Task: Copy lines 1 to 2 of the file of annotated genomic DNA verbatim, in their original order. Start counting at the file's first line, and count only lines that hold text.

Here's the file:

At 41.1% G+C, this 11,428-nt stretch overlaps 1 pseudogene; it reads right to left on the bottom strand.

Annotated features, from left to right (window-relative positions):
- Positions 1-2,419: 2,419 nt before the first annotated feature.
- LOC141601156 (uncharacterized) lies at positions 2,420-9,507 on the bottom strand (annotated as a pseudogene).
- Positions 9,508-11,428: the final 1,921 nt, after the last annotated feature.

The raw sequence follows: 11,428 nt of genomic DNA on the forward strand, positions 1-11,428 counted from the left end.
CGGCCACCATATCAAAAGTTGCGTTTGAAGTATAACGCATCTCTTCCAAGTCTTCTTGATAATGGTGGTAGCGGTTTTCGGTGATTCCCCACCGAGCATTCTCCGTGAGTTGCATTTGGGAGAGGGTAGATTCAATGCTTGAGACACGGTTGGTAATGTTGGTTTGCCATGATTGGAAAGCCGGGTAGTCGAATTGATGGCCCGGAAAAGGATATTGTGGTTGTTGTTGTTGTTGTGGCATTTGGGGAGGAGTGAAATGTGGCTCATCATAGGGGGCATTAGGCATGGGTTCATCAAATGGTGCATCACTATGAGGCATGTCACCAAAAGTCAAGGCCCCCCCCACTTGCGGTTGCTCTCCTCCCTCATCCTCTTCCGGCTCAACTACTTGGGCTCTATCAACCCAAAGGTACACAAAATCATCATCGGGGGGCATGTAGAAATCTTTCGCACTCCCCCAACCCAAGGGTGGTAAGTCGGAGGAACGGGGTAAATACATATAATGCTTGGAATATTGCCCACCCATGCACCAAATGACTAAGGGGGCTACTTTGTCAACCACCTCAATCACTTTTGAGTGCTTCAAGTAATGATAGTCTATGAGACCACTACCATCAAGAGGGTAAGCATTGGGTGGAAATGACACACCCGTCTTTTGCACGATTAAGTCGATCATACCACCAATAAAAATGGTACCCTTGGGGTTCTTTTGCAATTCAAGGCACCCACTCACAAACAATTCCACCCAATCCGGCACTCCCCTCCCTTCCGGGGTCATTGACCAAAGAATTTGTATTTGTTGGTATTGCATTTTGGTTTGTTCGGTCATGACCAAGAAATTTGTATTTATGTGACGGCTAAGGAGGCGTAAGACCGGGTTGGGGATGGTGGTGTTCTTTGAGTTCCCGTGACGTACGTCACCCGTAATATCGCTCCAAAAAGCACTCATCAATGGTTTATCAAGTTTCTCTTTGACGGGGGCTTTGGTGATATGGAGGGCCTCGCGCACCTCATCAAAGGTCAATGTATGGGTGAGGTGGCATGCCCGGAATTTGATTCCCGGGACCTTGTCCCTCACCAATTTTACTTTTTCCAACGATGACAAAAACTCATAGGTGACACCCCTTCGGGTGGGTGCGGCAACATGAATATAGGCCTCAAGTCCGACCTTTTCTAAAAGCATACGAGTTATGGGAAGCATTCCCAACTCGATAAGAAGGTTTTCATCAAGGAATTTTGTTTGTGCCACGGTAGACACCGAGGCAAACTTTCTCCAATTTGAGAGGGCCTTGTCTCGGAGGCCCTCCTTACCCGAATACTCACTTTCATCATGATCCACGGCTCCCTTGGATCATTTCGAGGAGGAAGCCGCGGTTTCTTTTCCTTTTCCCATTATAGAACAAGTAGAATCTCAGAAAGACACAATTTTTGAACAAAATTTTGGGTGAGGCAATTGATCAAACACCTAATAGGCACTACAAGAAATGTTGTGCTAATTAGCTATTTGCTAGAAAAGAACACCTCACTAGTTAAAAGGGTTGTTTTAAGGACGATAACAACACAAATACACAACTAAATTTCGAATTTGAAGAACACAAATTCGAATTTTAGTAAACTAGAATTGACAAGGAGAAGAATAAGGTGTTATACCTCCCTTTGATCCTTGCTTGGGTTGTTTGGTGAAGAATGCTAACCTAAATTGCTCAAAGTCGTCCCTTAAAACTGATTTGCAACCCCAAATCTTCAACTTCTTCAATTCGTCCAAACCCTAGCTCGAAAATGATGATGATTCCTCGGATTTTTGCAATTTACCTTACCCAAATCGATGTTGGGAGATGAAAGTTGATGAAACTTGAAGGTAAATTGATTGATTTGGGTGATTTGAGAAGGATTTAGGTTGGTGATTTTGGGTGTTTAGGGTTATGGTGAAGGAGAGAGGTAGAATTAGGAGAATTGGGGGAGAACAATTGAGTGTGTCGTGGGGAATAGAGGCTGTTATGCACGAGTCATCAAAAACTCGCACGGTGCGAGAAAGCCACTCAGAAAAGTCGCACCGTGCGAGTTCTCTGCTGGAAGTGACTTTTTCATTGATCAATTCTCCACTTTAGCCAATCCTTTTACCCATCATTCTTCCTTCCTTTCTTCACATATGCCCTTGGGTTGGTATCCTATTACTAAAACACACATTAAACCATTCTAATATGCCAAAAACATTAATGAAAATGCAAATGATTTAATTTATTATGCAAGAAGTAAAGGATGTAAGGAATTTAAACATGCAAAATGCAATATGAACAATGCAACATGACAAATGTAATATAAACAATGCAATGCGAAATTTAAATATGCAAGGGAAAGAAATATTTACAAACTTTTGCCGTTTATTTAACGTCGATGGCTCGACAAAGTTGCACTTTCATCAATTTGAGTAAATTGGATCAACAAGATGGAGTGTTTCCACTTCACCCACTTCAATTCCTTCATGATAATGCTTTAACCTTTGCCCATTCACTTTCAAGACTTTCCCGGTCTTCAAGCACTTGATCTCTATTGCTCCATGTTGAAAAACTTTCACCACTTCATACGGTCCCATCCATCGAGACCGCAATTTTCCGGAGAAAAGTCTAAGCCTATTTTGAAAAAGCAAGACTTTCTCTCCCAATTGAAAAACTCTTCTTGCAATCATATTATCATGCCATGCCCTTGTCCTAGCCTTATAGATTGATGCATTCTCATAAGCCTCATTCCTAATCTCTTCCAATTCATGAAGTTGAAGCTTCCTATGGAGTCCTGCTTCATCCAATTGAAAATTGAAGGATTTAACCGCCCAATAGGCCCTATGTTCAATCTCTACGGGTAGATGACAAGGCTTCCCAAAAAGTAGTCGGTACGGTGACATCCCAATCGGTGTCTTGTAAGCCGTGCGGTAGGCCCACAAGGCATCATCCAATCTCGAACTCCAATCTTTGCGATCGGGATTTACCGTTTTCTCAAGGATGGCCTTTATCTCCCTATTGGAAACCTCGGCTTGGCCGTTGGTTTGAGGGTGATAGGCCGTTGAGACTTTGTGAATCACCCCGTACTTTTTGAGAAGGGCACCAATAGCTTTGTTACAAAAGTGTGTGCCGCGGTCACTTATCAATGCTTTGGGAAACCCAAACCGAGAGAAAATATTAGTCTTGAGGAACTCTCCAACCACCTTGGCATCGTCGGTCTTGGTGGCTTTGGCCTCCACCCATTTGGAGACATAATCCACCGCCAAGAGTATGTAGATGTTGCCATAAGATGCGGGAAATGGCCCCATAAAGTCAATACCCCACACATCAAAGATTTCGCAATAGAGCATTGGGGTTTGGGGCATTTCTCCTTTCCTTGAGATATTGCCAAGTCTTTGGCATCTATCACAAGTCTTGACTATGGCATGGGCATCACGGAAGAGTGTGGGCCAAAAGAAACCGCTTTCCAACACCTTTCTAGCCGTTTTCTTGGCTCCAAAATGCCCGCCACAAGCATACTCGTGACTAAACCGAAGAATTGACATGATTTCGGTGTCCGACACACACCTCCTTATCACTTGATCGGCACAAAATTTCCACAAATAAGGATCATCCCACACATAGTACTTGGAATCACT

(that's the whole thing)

At 41.1% G+C, this 11,428-nt stretch overlaps 1 pseudogene; it reads right to left on the bottom strand.

Annotated features, from left to right (window-relative positions):